spinal surgery

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Do you need spinal surgery?

 

Jonathan, a 49-year-old male presented to our office with neck, left shoulder, and left arm pain of two weeks duration. The pain had been constant and severe since its onset. It began without any obvious injury, a few hours after getting up one morning. Lying down was the worst position for him, although every movement increased pain. He had been sleeping in a recliner with a neck pillow, because lying down made the pain even more severe. He had been given Tramadol and Oxycotton by his family doctor, which helped him sleep, but did not significantly help the pain. An MRI was also ordered (which he never ended up getting).

 

Examination revealed that his head was in a forward position, because straightening up significantly increased his neck and arm pain. Pain was felt with all neck motion, except left rotation, and with palpation to the neck region and left shoulder. Along with the pain in the left upper arm was weakness and decreased sensation to touch. Mechanical Diagnosis revealed that one specific “Mobilization” technique could be administered which actually began to decrease his pain and improved his overall posture and range of motion within minutes. He was instructed to perform this technique hourly at home. He was diagnosed based on x-rays and exam findings with a left sided C5/C6 disc bulge which was compressing a spinal nerve and a treatment plan was developed by our Medical Team.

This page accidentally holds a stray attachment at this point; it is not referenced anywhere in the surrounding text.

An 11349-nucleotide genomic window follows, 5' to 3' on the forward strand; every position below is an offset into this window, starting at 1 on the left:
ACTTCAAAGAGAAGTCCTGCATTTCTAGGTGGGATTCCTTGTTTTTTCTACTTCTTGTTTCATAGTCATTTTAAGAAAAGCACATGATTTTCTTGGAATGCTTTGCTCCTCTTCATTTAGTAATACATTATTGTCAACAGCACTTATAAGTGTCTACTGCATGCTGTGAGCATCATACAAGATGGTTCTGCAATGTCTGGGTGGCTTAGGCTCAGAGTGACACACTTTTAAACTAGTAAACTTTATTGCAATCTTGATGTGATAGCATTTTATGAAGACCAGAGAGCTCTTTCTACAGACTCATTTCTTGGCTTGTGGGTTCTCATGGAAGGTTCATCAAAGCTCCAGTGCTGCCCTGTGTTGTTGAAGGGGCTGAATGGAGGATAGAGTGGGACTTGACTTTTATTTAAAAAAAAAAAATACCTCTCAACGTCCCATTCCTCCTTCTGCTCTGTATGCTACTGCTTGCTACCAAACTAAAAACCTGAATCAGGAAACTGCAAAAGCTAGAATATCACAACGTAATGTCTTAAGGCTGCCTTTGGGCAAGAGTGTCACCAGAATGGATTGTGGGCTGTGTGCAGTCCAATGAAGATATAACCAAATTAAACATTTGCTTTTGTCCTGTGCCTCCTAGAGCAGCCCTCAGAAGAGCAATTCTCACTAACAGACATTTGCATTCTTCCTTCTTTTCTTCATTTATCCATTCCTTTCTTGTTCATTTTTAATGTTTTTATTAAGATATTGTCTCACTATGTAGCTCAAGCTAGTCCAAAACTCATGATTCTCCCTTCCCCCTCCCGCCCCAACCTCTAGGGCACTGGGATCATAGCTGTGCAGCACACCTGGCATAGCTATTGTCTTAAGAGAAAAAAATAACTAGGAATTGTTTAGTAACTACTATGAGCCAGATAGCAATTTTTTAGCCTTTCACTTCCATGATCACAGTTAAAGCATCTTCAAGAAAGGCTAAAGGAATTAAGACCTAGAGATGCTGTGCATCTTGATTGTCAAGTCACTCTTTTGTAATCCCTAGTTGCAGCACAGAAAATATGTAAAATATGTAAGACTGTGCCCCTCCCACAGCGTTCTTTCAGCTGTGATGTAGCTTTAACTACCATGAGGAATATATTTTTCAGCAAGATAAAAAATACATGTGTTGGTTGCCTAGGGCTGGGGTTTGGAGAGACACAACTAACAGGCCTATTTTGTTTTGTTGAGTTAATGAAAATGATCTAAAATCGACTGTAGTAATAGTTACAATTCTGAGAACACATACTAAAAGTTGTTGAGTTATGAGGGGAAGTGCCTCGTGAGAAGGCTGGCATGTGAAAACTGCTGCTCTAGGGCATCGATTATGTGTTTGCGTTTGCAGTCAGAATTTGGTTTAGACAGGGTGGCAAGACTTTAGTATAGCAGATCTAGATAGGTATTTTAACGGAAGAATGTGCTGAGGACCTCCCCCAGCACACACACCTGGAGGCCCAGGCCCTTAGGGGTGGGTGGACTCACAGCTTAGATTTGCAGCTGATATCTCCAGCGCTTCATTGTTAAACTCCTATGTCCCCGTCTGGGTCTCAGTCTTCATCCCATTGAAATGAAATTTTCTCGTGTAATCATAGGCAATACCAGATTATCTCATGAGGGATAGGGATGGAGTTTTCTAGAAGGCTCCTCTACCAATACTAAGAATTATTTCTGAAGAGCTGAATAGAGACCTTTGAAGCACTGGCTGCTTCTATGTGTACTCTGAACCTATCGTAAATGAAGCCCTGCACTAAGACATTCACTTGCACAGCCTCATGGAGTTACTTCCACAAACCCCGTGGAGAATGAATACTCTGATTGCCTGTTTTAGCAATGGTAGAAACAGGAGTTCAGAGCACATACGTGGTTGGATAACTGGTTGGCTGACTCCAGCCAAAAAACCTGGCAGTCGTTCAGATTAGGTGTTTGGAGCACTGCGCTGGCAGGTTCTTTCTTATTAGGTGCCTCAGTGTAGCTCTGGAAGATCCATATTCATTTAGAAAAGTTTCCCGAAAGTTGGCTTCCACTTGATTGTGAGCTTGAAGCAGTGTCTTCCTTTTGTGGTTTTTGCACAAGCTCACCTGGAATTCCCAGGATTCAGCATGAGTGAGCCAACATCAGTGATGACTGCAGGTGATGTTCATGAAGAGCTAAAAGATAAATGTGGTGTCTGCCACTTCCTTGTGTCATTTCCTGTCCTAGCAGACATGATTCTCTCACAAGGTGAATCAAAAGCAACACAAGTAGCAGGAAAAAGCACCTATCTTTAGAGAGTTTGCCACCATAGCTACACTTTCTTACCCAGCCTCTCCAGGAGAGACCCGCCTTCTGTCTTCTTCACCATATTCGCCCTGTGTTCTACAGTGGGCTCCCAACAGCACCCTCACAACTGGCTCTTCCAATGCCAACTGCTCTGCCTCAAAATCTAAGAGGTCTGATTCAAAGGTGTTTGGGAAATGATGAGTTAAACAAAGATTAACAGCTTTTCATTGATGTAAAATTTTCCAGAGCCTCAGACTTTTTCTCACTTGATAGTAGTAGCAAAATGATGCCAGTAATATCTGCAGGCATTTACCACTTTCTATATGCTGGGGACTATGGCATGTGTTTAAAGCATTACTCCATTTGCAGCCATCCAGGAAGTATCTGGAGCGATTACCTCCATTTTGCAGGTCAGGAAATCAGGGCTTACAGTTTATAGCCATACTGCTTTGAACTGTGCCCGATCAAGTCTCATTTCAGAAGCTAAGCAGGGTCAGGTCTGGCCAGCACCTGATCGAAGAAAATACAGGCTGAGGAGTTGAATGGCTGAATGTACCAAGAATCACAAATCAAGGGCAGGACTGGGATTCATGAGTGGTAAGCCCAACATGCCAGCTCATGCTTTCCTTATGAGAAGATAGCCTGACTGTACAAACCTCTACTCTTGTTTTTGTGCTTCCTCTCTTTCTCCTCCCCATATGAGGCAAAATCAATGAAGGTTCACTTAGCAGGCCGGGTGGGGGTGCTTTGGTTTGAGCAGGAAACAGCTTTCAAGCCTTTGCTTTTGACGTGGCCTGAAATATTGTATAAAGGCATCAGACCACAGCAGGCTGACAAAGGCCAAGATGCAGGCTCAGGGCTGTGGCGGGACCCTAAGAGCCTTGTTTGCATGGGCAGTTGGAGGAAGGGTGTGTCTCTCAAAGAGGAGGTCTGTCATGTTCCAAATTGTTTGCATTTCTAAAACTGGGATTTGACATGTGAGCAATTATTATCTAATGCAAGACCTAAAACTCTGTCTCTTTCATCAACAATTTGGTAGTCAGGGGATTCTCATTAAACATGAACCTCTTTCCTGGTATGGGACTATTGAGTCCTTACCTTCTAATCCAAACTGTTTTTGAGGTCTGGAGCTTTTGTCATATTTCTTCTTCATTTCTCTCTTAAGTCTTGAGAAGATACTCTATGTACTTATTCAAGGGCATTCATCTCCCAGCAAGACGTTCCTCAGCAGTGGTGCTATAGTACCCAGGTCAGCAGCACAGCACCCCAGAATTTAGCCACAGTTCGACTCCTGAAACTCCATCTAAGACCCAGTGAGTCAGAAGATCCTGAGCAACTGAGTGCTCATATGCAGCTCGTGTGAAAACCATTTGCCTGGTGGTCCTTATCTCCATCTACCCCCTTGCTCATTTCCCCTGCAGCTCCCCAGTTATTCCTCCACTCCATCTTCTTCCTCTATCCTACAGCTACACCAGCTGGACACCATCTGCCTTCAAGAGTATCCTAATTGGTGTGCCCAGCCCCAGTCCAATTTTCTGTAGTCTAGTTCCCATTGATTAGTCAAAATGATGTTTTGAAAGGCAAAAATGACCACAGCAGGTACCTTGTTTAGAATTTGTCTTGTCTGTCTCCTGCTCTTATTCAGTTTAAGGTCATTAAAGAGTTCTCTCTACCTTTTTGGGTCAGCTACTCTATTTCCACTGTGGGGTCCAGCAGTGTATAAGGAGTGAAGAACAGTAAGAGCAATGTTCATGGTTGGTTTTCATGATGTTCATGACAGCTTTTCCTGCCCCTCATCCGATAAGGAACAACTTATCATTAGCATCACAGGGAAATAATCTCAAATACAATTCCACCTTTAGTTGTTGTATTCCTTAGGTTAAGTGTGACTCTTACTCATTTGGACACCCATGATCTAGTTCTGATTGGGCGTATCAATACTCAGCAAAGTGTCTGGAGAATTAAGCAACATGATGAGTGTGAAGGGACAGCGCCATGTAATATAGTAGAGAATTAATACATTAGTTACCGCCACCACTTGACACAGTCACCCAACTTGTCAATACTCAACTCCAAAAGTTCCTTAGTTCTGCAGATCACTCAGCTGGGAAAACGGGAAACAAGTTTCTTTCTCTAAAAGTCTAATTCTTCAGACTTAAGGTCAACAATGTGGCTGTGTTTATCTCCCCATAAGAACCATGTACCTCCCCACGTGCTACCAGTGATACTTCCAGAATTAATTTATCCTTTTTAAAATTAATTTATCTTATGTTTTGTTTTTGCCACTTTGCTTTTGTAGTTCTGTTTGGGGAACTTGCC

Jonathan returned every day for the remainder of the week for treatment. After the first week of treatments, neck pain had reduced enough that he was able to sleep a few hours in his bed. He also noted a decrease in arm pain and the numbness in his fingers.

At his 6th visit, his neck pain had reduced by 65% (based on pain assessment scores). The “Mobilizations” were continuing to decrease symptoms, his range of motion was improved, and his left thumb was no longer numb. He had no pain with palpation of his neck.

 

At his 12th visit his pain had further decreased by another 85%, (4/100 based on pain assessment score). He had full and pain free range of motion in his neck with just a slight decrease in right rotation vs left. His muscle strength was back to normal in both arms, as were his reflexes and sense of touch. He has been able to sleep in his bed all night and was just having slight discomfort when rolling over in bed. He was able to ride his motorcycle to his appointment this day without pain.

 

The conventional medical approach to a patient with this problem is to order an MRI, perform epidural spinal injections, and possibly spinal surgery. We believe that those things should only be considered when other more conservative approaches have failed. A strong integrated medical team can help you to overcome many health issues, avoid costly and unnecessary medical procedures, and regain your health.

By |2017-03-06T13:51:37-05:00June 27th, 2016|News|0 Comments